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This Week in the PSC

This Week in the PSC (02.25.13): Make a Call to Stop the Sequester

Feb 25, 2013

Make a Phone Call to Stop the Sequester

The PSC is part of the AFL-CIO’s national call for an alternative to the across-the-board “sequestration” cuts to the federal budget, which are scheduled to begin this Fri., Mar. 1. We are demanding a budget solution that protects vital services, preserves the Safety Net and reduces the deficit with fairer tax policies and reduced military spending. The deadline is looming, so please click this link to call your members of Congress and urge them to prevent the scheduled cuts that hurt working families and enact a more progressive tax plan. For more articles on this topic from the AFL-CIO, click here and here.

Three Ways to Help Win PSC’s Budget Campaign

For Albany to make the right decisions on CUNY’s budget, lawmakers need to hear about working and learning conditions at the university. They also need to hear from you about PSC’s state budget platform. To add your voice—and your story—to the call for more state funding for CUNY, you can do two things:

  1. Send an e-fax demanding more investment in public higher education to your legislators via NYSUT’s Member Action Center (MAC). The MAC letter hits points from budget platforms advocated by the PSC and our sister union, United University Professions (UUP).
  2. Sign up via this web form to lobby with us. You can join colleagues from across the state at NYSUT’s Higher Education advocacy day on Mar. 11 – 12. You can lobby alongside CUNY students at PSC’s Student/Faculty/Staff Higher Ed Action Day on Mar. 12. Or you can sign up for local meetings being scheduled in legislators’ New York City offices in April and June. Transportation, food and hotel costs for the Mar. 11-12 Albany trips are covered by NYSUT with funds from PSC members’ voluntary contributions to COPE, the unions political action fund. Members can also ride back and forth to Albany in one day with students on the buses for the Mar. 12 Student/Faculty/Staff Higher Ed Action Day.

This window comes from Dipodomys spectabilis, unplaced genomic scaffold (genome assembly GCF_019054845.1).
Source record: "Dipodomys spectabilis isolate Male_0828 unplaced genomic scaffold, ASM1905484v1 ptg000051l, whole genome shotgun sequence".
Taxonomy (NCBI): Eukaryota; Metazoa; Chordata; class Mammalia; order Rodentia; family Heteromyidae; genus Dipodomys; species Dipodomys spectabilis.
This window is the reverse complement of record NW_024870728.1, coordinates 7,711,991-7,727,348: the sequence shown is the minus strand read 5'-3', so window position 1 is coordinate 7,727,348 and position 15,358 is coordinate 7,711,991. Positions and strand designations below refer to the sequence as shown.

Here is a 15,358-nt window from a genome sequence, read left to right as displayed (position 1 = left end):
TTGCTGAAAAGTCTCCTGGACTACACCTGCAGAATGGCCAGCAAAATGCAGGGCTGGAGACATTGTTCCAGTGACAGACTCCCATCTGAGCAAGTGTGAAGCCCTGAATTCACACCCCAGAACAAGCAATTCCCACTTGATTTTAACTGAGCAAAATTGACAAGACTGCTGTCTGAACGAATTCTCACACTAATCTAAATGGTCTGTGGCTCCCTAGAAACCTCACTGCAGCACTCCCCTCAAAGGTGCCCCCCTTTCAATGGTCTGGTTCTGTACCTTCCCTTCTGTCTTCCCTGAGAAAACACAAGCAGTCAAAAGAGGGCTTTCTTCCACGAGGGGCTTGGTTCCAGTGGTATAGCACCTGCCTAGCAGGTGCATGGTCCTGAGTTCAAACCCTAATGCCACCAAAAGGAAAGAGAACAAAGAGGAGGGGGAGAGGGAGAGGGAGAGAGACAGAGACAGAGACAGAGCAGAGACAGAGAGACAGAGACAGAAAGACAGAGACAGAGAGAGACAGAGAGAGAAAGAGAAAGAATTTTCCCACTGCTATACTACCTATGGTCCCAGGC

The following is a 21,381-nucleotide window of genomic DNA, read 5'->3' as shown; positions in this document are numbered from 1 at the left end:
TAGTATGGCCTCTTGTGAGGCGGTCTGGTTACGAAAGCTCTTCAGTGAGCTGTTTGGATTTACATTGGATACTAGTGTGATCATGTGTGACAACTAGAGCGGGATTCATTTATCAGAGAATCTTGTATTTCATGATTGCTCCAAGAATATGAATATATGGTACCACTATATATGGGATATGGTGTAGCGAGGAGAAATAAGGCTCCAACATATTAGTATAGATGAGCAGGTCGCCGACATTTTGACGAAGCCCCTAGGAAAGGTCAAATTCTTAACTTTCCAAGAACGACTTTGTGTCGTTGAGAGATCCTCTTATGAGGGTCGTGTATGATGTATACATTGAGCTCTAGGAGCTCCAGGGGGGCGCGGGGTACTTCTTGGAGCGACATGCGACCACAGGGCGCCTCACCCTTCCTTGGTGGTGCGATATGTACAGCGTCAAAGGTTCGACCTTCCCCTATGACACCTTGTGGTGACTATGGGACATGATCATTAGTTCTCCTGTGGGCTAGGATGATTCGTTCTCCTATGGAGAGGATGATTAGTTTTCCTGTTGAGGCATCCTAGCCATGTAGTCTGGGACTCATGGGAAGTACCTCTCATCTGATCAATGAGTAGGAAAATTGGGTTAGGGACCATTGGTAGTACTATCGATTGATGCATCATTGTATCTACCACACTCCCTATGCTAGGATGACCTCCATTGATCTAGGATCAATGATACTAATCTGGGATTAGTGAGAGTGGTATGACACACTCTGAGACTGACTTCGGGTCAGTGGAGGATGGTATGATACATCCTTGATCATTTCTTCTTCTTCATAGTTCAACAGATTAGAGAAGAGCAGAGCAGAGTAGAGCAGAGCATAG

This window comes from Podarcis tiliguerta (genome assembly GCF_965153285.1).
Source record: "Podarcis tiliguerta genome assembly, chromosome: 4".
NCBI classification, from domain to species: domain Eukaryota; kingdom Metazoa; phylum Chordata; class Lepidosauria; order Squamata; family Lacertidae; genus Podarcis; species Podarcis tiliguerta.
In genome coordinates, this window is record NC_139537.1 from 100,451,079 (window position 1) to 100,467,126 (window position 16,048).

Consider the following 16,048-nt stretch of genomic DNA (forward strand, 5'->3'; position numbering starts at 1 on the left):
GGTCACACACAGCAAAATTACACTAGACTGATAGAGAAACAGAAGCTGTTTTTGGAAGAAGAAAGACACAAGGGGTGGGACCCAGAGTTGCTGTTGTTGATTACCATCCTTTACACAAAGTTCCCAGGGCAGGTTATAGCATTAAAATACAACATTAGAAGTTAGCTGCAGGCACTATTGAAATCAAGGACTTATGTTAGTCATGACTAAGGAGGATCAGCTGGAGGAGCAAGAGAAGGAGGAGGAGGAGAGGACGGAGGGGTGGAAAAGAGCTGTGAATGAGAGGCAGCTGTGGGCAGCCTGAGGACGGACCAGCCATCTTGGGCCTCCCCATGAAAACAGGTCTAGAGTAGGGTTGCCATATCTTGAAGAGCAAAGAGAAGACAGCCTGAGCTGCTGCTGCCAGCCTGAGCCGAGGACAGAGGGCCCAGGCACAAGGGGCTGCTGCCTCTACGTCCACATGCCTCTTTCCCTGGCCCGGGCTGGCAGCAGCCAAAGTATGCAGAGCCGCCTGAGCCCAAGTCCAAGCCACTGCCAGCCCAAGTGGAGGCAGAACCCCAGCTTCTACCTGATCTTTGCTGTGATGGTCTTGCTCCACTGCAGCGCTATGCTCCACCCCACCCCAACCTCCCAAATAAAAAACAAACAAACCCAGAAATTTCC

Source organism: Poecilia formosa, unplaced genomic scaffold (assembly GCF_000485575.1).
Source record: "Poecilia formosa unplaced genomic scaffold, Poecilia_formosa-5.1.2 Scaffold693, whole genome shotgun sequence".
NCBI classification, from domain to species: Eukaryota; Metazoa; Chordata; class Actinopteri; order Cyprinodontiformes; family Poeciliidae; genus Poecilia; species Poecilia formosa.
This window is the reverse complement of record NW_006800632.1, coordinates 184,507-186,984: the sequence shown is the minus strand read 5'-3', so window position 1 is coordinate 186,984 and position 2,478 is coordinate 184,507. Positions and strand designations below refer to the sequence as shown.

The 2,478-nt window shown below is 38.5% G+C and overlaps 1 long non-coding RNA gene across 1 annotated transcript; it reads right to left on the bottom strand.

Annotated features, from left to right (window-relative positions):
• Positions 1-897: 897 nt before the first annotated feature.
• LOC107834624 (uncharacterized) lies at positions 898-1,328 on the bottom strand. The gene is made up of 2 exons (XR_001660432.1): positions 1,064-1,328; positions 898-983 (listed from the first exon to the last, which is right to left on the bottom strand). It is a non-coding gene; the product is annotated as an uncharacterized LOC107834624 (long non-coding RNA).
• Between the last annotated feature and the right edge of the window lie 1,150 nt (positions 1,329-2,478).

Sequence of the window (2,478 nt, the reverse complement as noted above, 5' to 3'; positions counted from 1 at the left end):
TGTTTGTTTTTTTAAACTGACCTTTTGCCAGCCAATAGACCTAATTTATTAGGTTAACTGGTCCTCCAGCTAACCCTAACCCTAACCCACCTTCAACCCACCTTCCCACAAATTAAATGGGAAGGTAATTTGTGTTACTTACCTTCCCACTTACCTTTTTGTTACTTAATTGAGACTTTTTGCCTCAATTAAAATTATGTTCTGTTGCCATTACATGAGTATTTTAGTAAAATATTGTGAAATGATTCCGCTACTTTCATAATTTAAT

3. The Mayor’s Preliminary Executive Budget for New York City was released recently, and City Council members also need to hear from CUNY faculty and staff to make informed budget decisions. That leads to the third way you can help PSC’s budget campaign:

  4. Testify at the City Council Higher Education Committee’s hearing on the Preliminary Executive Budget for the community colleges and university programs on Wed., Mar. 6. CUNY testifies at 10:00 AM and the public at 11:30 AM. If you are interested in testifying, please email Fran Clark at [email protected]

PSC’s International Committee Presents: They Say Cut Back, We Say Fight Back!

The PSC International Committee will host a forum called They Say Cut Back, We Say Fight Back: Resisting the Closing of Opportunity in Higher Education next Wed., Mar. 6 at 2:00 PM in the BMCC Student Cafeteria. The event will examine local and international resistance to the corporatization of public universities, including student/faculty push back against rising tuition, student loan debt, exploitation of adjunct faculty and the tracking of students along class and race lines. Guest speakers from the “Edu-Factory Collective,” Occupy Wall Street’s Strike Debt campaign, the PSC and Students United for a Free CUNY will be there. Learn more about the speakers here and download a flyer here.

PSC’s Women’s Committee Presents: The Founding Women of CUNY

The PSC Women’s Committee will host a luncheon called The Founding Women of CUNY next Fri., Mar. 8, International Women’s Day. At the event, CUNY Distinguished Professor of History Blanche Wiesen Cook, will describe the key roles that Mina Reese, Ruth Weintraub and Belle Zeller played in the 1961 consolidation of NYC’s seven municipal colleges into the City University of New York. Seating is limited. RSVP by Mar. 6 to Marcia Newfield at [email protected]. Click here to download a flyer.

Share Your Thoughts on the Future of Academic Publishing

This month Clarion published a Viewpoint article by Brooklyn College Associate Professor Samir Chopra, which cited the recent suicide of hacker-activist-Reddit founder Aaron Swartz in its call to reexamine the “scandalous state of academic publishing.” At the time of his death, Swartz was facing a possible 35 years in prison for downloading millions of academic articles from the JSTOR repository with the intent to make them freely available on the Internet. Chopra argues that academics can spur reform by refusing to support the current system, joining boycotts of for-profit publishers like Elsevier and switching to open-access academic journals such as Public Library of Science. Here is the article. Clarion would like to hear your views on the topic. Send letters to the editor or proposals for op-ed articles to our editor, at [email protected].

Adjunct Health Insurance Extended Through April 30

The current adjunct health insurance through the PSC-CUNY Welfare Fund has been extended through April 30. Read the message here.


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